Back To The Future’s Past: How Accurate Was The Aging Make-Up?

By Joelle Renstrom | 7 years ago

Most of us, when we see old(er) movies, place bets on what the actors are doing now, if it’s not immediately obvious. Some, like Hayden Christensen, have reportedly chosen to run far, far, away from Hollywood (who can blame him, really, after starring in some of the crappiest movies a beloved franchise has ever churned out?), while others have aged into nearly unrecognizable adults. And some have just aged.

Now, thanks to Reddit we get to see what the stars of Back to the Future look like now, and how their real-life aging compares to their simulated movie aging.


I think Biff takes the cake. Thomas Wilson was 26 when the movie came out, and at 63 years old he looks incredibly similar to older Biff from the movies. I guess make-up artistry can include a dash of clairvoyance. I’m really glad he doesn’t wear that track suit, though.

Lea Thompson

Lea Thompson, who was 24 when she played Marty McFly’s mother and back-in-time wannabe love interest, has perhaps aged the best. Now at 52 she actually looks more like young Lorraine than Marty’s mother Lorraine.

Crispin Glover

Crispin Glover, then 21, looks pretty similar at almost-50 to George McFly (especially the “better future” version of George McFly), though he’s traded the glasses in favor of more hair. The bow tie is a good call too.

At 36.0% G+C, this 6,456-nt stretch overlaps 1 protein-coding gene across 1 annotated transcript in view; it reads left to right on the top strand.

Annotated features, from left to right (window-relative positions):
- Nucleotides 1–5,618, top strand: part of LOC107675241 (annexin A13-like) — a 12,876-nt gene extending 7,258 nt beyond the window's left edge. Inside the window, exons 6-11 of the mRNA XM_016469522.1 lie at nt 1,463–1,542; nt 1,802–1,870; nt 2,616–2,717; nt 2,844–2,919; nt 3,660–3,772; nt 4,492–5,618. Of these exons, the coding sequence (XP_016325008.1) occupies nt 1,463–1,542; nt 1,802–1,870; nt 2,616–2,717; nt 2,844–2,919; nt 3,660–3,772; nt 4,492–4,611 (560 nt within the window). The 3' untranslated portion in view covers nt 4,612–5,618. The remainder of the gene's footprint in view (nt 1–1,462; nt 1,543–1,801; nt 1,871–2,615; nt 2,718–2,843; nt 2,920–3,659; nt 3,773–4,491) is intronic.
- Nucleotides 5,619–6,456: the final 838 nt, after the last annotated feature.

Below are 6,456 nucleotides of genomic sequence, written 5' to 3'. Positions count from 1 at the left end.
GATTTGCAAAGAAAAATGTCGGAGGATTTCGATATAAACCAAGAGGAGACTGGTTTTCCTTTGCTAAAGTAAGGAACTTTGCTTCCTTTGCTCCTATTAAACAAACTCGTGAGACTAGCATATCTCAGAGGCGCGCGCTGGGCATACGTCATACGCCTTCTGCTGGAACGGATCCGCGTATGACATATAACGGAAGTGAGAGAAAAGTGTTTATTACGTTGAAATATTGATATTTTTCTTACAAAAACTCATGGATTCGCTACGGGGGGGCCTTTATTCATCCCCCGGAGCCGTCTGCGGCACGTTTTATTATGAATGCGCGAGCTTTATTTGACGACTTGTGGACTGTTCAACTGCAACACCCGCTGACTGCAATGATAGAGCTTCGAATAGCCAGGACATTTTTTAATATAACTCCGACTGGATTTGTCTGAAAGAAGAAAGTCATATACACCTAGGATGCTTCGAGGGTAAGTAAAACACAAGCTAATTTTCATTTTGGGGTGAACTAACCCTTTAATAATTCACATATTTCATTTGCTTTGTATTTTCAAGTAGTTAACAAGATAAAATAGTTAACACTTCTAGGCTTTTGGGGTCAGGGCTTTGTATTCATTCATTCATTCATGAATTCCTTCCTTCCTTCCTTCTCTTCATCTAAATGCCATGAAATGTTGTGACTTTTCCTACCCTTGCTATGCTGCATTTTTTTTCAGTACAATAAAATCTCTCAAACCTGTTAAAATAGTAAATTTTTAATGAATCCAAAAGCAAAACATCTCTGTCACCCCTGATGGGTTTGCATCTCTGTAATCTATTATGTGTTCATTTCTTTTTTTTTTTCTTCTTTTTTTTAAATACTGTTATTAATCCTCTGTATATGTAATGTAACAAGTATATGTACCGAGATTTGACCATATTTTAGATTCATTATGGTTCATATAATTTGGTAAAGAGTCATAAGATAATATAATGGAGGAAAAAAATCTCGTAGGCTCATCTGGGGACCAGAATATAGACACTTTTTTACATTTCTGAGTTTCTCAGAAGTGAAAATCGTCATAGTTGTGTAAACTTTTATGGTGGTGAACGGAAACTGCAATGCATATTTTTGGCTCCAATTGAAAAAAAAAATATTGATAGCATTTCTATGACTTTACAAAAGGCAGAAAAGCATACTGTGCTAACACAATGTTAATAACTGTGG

Speaking of Crispin Glover, I and many other fans always wondered why he never starred in either of the Back to the Future sequels. Maybe he only had that single punch in him? He was also busy starring in totally bizarre movies such as 1991’s Ruben and Ed, in which Glover, with some seriously long hair and platform shoes, carries around his dead cat in a cooler.

But it turns out that Glover’s refusal to return to the franchise had more to do with the ending and Glover’s belief that it “linked money to happiness.” Well…yeah, I can see that. Glover took his complaints to Zemeckis, who apparently did make some changes to what had been an “offensive” ending, including having Biff employed as the McFly’s servant. Huh. Now I’m dying to know what that original ending actually was! If you need a refresher about the actual filmed ending, check out this 60-second animation of the film.

Glover was also pissed that his proposed salary for the sequel was less than half of Thompson and Wilson’s. The monetary dispute, as well as some on-set fights during the filming of the first movie, led to Glover dropping out, and then subsequently suing the studio for combining dialogue from the first movie with a heavily made-up George McFly replacement actor. Glover reportedly didn’t want anyone mistaking that George McFly for him because he “would’ve played the part differently.”

And in case you were wondering what’s happened to our time-traveling hero, the series premiere of the Michael J. Fox Show will air on September 26 on NBC. In the show, Michael J. Fox plays a news anchor who opted to spend more time with family after his Parkinson’s diagnosis. Five years later, he decides to go back to work. God, I hope he drives a DeLorean.

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